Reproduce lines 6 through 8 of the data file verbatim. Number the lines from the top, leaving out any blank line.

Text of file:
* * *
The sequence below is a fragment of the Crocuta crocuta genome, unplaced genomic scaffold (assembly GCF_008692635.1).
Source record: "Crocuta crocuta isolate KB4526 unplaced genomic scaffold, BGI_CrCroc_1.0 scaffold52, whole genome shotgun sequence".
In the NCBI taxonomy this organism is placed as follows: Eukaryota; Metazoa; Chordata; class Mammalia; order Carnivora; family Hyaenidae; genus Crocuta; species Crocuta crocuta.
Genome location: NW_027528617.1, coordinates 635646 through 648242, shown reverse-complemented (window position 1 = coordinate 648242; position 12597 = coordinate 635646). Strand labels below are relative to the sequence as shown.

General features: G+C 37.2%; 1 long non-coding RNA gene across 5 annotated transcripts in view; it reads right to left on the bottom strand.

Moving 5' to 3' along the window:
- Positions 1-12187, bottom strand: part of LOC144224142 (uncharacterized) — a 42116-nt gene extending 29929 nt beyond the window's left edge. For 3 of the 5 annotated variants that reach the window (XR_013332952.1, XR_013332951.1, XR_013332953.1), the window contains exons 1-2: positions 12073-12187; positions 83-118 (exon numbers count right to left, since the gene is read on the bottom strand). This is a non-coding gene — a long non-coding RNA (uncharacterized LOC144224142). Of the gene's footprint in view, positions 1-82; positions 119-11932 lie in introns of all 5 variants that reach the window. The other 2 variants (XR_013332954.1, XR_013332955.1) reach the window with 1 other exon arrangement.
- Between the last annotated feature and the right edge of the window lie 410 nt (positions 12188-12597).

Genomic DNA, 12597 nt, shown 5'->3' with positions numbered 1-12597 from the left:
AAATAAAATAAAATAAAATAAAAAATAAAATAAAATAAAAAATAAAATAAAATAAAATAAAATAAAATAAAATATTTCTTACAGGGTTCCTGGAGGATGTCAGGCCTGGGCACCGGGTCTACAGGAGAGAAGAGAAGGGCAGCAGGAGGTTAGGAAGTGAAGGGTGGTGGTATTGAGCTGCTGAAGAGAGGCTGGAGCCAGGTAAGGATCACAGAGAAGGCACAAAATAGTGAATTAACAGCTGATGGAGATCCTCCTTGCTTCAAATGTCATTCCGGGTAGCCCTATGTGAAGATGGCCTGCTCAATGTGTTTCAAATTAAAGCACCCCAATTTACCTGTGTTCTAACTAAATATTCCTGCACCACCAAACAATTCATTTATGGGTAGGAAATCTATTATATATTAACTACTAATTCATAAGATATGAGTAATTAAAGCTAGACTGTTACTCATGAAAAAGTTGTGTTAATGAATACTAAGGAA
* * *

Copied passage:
Moving 5' to 3' along the window:
- Positions 1-12187, bottom strand: part of LOC144224142 (uncharacterized) — a 42116-nt gene extending 29929 nt beyond the window's left edge. For 3 of the 5 annotated variants that reach the window (XR_013332952.1, XR_013332951.1, XR_013332953.1), the window contains exons 1-2: positions 12073-12187; positions 83-118 (exon numbers count right to left, since the gene is read on the bottom strand). This is a non-coding gene — a long non-coding RNA (uncharacterized LOC144224142). Of the gene's footprint in view, positions 1-82; positions 119-11932 lie in introns of all 5 variants that reach the window. The other 2 variants (XR_013332954.1, XR_013332955.1) reach the window with 1 other exon arrangement.
- Between the last annotated feature and the right edge of the window lie 410 nt (positions 12188-12597).